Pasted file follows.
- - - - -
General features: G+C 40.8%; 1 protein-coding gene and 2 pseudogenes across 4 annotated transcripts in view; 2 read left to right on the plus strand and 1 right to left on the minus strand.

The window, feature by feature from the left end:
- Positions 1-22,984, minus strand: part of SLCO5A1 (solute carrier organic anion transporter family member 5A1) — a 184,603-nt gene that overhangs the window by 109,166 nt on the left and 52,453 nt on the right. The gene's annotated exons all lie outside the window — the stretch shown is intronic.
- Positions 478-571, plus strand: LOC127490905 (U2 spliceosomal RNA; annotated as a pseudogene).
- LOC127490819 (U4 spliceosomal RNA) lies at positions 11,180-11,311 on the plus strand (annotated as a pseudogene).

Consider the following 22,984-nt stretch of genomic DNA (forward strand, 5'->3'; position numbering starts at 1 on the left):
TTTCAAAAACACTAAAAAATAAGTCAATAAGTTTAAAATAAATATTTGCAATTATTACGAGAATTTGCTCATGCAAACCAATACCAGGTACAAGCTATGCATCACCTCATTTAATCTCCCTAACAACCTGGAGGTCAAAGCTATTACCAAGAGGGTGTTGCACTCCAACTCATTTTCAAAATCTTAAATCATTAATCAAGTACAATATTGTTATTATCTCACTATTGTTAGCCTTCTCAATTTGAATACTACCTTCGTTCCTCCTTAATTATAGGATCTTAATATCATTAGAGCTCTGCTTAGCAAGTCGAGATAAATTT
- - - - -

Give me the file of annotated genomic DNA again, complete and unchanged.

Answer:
General features: G+C 40.8%; 1 protein-coding gene and 2 pseudogenes across 4 annotated transcripts in view; 2 read left to right on the plus strand and 1 right to left on the minus strand.

The window, feature by feature from the left end:
- Positions 1-22,984, minus strand: part of SLCO5A1 (solute carrier organic anion transporter family member 5A1) — a 184,603-nt gene that overhangs the window by 109,166 nt on the left and 52,453 nt on the right. The gene's annotated exons all lie outside the window — the stretch shown is intronic.
- Positions 478-571, plus strand: LOC127490905 (U2 spliceosomal RNA; annotated as a pseudogene).
- LOC127490819 (U4 spliceosomal RNA) lies at positions 11,180-11,311 on the plus strand (annotated as a pseudogene).

Consider the following 22,984-nt stretch of genomic DNA (forward strand, 5'->3'; position numbering starts at 1 on the left):
TTTCAAAAACACTAAAAAATAAGTCAATAAGTTTAAAATAAATATTTGCAATTATTACGAGAATTTGCTCATGCAAACCAATACCAGGTACAAGCTATGCATCACCTCATTTAATCTCCCTAACAACCTGGAGGTCAAAGCTATTACCAAGAGGGTGTTGCACTCCAACTCATTTTCAAAATCTTAAATCATTAATCAAGTACAATATTGTTATTATCTCACTATTGTTAGCCTTCTCAATTTGAATACTACCTTCGTTCCTCCTTAATTATAGGATCTTAATATCATTAGAGCTCTGCTTAGCAAGTCGAGATAAATTT